Wharton marketing professor George Day agrees that the purpose of some chief titles is to emphasize the importance of an initiative or a function within the organization. He cites one large consumer goods company that recently appointed a chief branding officer as a way to say, “‘Look, our brands are a huge asset; we have way too many of them, and we aren’t coordinating them across countries and businesses.’ It’s a signal that this is going to be a high priority.” At the same time, he adds, “I don’t think this title will be very prevalent simply because branding should be the CEO or CMO’s job. They should be keepers of the brand, and everything the company does and communicates should revolve around that brand.”
The chief marketing officer job, Day says, comes with its own challenges, including high expectations. “Naming a CMO suggests that the company is looking for more than what the incumbent senior vice president or director level was offering. It’s taking this particular function — marketing — and saying that it is now strategically critical. A CMO not only has to be very adroit about building a brand, but has to learn how to contain costs, improve productivity and communication,” and most importantly, drive organic growth.
The cost of a high-sounding title? Job insecurity, Day says. “CMOs are probably the most vulnerable. If they can’t deliver results fast enough, such as increase market share, improve brand awareness and preference and build a marketing organization, then that CMO doesn’t last long. Excessive expectations are probably the single biggest problem for the CMO.”
“Not Everyone Can Be above Average”
As for the lower-level C titles, Wharton management professor Ben Campbell suggests that the dynamic is different in small firms as opposed to larger ones. “There is more value there to these titles. When I was studying startups in the semiconductor industry in California, I would talk to engineers who, at one point, were project engineers in big companies. They worked on just one small project at a time and didn’t have any big-picture responsibility. Then they joined a startup and all of a sudden they were … chief technology officers, and they were being asked to do a much broader range of tasks. They had a much more strategic view of the company and as a result, developed a lot of skills they wouldn’t have developed in the bigger companies. So in this sort of situation, there is real information in the title. It’s saying, ‘Here is somebody who is a strategic thinker and has strategic responsibilities.'”
Campbell agrees with others that in terms of job tasks, inflated titles can be “meaningless. They don’t contain much information so there isn’t much value in demonstrating what people are actually doing on the job. Where this does have value is in retention. Titles are a very cheap way, almost costless to the firm, to recognize and elicit high commitment from key employees. It is a very public statement that this employee is important to our company.”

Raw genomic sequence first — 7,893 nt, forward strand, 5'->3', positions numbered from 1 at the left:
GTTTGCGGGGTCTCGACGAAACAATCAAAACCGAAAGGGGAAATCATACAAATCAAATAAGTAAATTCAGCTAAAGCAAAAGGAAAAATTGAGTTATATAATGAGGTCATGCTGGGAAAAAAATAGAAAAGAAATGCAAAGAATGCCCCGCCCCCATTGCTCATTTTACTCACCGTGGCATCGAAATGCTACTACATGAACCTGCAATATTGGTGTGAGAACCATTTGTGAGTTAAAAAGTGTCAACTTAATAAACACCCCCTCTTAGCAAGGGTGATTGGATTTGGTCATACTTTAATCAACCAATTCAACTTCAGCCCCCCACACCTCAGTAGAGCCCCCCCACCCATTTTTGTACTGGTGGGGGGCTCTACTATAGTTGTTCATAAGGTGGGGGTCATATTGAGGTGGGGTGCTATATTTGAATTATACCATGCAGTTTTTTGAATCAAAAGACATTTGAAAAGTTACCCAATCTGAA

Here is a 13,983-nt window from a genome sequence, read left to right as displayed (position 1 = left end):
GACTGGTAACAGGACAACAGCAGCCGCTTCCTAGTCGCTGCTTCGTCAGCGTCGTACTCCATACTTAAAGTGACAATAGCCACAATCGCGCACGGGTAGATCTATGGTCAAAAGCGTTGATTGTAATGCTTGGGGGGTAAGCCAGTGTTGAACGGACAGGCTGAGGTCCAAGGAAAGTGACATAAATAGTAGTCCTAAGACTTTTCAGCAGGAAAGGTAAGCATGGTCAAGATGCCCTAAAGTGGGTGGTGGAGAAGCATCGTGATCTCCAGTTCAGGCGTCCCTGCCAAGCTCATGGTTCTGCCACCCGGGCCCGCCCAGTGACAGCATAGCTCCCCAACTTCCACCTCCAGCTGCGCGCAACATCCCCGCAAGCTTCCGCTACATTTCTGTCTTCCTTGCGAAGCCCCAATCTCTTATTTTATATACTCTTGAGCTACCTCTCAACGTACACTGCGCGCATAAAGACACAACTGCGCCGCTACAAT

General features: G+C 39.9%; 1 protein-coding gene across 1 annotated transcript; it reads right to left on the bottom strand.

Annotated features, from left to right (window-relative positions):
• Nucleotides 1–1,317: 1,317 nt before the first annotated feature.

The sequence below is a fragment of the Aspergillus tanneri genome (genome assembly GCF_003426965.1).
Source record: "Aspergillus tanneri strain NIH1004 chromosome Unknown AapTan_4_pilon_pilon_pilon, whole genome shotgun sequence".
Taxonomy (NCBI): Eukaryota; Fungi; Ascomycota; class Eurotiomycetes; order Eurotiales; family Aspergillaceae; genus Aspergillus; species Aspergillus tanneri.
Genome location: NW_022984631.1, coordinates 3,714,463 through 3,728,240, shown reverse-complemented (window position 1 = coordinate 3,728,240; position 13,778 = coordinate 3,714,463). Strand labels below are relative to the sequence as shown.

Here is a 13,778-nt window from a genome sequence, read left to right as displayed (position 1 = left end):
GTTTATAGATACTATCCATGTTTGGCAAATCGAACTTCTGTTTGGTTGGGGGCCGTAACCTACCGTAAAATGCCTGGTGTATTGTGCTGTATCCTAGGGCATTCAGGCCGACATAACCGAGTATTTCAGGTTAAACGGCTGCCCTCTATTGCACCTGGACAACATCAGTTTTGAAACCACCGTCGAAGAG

Especially in big companies, Campbell says, too many title promotions can lead to cynicism about what these new titles really mean. “A company does need to be frugal. Not everyone can be above average. Firms should be deliberate about how they give these title awards out to employees, because each additional person who gets a C-level title dilutes the currency” of the title structure.
In Kaplan’s view, “I personally think that projects are more effective” than creating permanent C-level positions. “By making jobs ongoing, you make them bureaucratic. That will be what people discover with [these chief positions]. When you have a one-time special project you can get a lot more action than when you have an ongoing job.”
Job Inflation down the Line
Inflation, everyone agrees, hasn’t occurred just at the C-level. Stevenson remembers that in her old firm, “they changed a lot of people’s titles from ‘senior analyst’ to ‘vice president.’ Senior analyst actually means something, but in the investment banking world, it is a pretty low rung. So people got new titles even though nobody’s job changed.” Or, as Cappelli says, in the investment banking and brokerage industries, just about everyone is a vice president, including “the guys opening the door and serving you coffee.”
Wharton marketing professor Len Lodish agrees. Vice presidents in the financial services industry “are typically sales positions. That’s no big deal. And now even the title of president has been hit with inflation. The number of presidents within organizations has risen significantly in the last 15 years, especially as the pressure increases on companies to stay competitive when it comes to hiring and retaining employees.” Yet it’s still “just inflating titles. The companies aren’t organized any differently; they are just giving people different titles. Being president doesn’t mean what it once did.”
One new title that Lodish puts up for consideration is “chief customer advocate…. That’s what every CEO should be,” he says, “but that’s not necessarily the way it is.” Others, partly in jest, suggest chief wiki officer — for the employee in charge of making sure that the Wikipedia entry for his or her company is both accurate and positive — and chief malfeasance officer, which speaks for itself.
Stevenson offers one final explanation for title inflation. She wonders whether the people pushing for higher titles are “the same ones who, as students, pushed for ‘A’s and caused grade inflation. Now they are making it into the corporate world and they want big titles.” She recalls a psychological study that looked at students from 1970 through today and concluded that the more recent entrants into the job market are significantly more spoiled and self-absorbed than their predecessors. The people who are getting inflated titles, she says, “could be part of what is an increasingly narcissistic generation.”